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Hardap Region

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Title: Hardap Region  
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Subject: Namibia, Mariental Rural, Mariental Urban, Rehoboth Urban East, Gibeon, Namibia
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Hardap Region

Hardap Region
Region
Location of the Hardap Region in Namibia
Location of the Hardap Region in Namibia
Country Namibia
Capital Mariental
Government
 • Governor Esme Sophia Isaack[1]
Area[2]
 • Total 109,781 km2 (42,387 sq mi)
Population (2011)[2]
 • Total 79,000
 • Density 0.72/km2 (1.9/sq mi)
Time zone South African Standard Time: UTC+1

Hardap is one of the thirteen regions of Namibia, its capital is Mariental. It is home to the Hardap Dam.

Hardap stretches the entire width of Namibia, from the Atlantic Ocean in the west to Namibia's eastern national border. In the northeast, it borders the Kgalagadi District of Botswana, and in the southeast, it borders the Northern Cape Province of South Africa. Domestically, it borders the following regions:

Contents

  • Politics 1
  • Economy and infrastructure 2
  • Demographics 3
  • References 4
    • Notes 4.1
    • Literature 4.2

Politics

The Governor of Hardap Region is Esme Sophia Isaack,[1] succeeding Katrina Hanse-Himarwa in 2015. In February 2009, Hanse-Himarwa was condemned by the National Society for Human Rights of Namibia for declaring Hardap Region "SWAPO territory" and urging supporters not to allow other political parties to "invade" the region.[3] In the 2004 Presidential election, the region supported Hifikepunye Pohamba of SWAPO with a narrow majority of the votes (52%), following by Ben Ulenga of Congress of Democrats (21%) and Katuutire Kaura of the Democratic Turnhalle Alliance (16%). Four other candidates combined for the 11%.[4]

The region comprises six political constituencies[5] (currently eight as of 2013):

Economy and infrastructure

Hardap has 55 schools with a total of 21,886 pupils.[6]

Demographics

Hardap Dam, outside of Mariental, at sunrise in April 2008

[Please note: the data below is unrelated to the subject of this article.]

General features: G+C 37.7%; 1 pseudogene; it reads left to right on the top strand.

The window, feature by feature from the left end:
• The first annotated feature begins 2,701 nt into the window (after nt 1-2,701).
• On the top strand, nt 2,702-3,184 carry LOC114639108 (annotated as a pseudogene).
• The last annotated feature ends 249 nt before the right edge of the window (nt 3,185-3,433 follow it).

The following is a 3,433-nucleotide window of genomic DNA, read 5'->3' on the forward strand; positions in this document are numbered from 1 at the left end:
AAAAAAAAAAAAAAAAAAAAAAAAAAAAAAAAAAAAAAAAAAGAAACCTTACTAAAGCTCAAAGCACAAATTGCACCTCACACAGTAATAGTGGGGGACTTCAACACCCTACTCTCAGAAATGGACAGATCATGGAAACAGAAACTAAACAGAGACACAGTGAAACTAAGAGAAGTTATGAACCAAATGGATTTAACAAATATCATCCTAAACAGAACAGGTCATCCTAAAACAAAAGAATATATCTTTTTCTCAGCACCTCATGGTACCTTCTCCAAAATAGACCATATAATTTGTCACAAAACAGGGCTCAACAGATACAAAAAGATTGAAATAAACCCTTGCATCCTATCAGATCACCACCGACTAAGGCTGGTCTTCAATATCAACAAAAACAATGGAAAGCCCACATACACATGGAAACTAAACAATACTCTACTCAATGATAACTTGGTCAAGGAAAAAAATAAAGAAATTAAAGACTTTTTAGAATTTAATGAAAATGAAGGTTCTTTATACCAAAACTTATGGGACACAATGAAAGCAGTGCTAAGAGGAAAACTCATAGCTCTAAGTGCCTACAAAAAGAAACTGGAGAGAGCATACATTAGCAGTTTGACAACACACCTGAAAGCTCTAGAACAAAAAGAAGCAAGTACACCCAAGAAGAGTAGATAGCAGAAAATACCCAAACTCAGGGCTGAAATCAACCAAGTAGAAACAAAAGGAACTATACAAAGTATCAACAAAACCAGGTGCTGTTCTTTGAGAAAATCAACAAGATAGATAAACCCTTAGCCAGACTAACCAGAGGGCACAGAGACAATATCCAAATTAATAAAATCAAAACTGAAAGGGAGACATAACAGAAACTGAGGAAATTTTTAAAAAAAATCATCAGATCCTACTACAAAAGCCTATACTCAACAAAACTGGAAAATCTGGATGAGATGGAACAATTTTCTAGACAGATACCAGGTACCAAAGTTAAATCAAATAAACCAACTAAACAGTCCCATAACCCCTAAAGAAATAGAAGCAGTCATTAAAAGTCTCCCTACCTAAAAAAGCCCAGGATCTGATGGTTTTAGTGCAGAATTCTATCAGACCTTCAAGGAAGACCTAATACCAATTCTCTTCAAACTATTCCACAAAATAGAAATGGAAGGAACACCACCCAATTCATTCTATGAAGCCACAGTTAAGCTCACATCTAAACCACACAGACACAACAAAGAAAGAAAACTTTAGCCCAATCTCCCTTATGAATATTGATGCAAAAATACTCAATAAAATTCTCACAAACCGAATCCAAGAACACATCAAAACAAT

According to the Namibia 2001 Population and Housing Census, Hardap had a population of 68,249 (33,665 females and 34,579 males or 103 males for every 100 females) growing at an annual rate of 0.3%. The fertility rate was 3.6 children per woman. 46% lived in urban areas while 54% lived in rural areas, and with an area of 109,651km2, the population density was 0.6 persons per km2. By age, 13% of the population was under 5 years old, 23% between 5-14 years, 55% between 15-59 years, and 8% 60 years and older. The population was divided into 15,039 households, with an average size of 4.4 persons. 34% of households had a female head of house, while 66% had a male. For those 15 years and older, 54% had never married, 30% married with certificate, 1% married traditionally, 9% married concensually, 2% were divorced or separated, and 4% were widowed.[7]

The most commonly spoken languages at home were Afrikaans (44% of households), and Nama/Damara (44%). For those 15 years and older, the literacy rate was 83%.Nearly half of the population are from coloured and white namabian groups.In terms of education, 84% of girls and 83% of boys between the ages of 6-15 were attending school, and of those older than 15, 73% had left school, 9% were currently at school, and 13% had never attended.[7]

In 2001 the employment rate for the labor force (64% of those 15+) was 66% employed and 34% unemployed. For those 15+ years old and not in the labor force (29%), 29% were students, 37% homeakers, and 33% retired, too old, etc.[7] According to the 2012 Namibia Labour Force Survey, unemployment in the Hardap Region stood at 28.8%. The two studies are methodologically not comparable.[8]

Among households, 95% had safe water, 34% no toilet facility, 51% electricity for lighting, 77% access to radio, and 20% had wood or charcoal for cooking. In terms of household's main sources of income, 9% derived it from farming, 61% from wages and salaries, 7% cash remittances, 5% from business or non-farming, and 15% from pension.[7]

For every 1000 live births there were 62 female infant deaths and 64 male. The life expectancy at birth was 53 years for females and 51 for males. Among children younger than 15, 4% had lost a mother, 6% a father, and 1% were orphaned by both parents. 6% of the entire population had a disability, of which 19% were deaf, 47% blind, 7% had a speech disability, 10% hand disability, 28% leg disability, and 6% mental disability.[7]

References

Notes

  1. ^ a b "President announces governors".  
  2. ^ a b "Namibia's Population by Region". Election Watch (Institute for Public Policy Research) (1): 3. 2013. 
  3. ^ "Hardap Governor Incites Violence". Windhoek, Namibia: NamRights (National Society for Human Rights (Namibia)). 22 February 2009. Archived from the original on 22 July 2011. 
  4. ^ "Hardap Region 2004 President results". Election Watch Namibia. Archived from the original on 22 July 2011. 
  5. ^ "Elections 2009 - Profile - Hardap Region". New Era via AllAfrica.com. 7 September 2009. 
  6. ^ Miyanicwe, Clemans; Kahiurika, Ndanki (27 November 2013). "School counsellors overstretched".  
  7. ^ a b c d e "Hardap Region – Census Indicators, 2001". National Planning Commission. 2001. Retrieved 2008-12-27. 
  8. ^ Duddy, Jo Maré (11 April 2013). "Unemployment rate still alarmingly high".  

Literature

  • National Planning Commission (Namibia) (2007). Hardap Regional Poverty Profile: based on village-level participatory poverty assessments in Hardap Region, Namibia: October 2005-February 2006. Windhoek, Namibia: Office of the President.  

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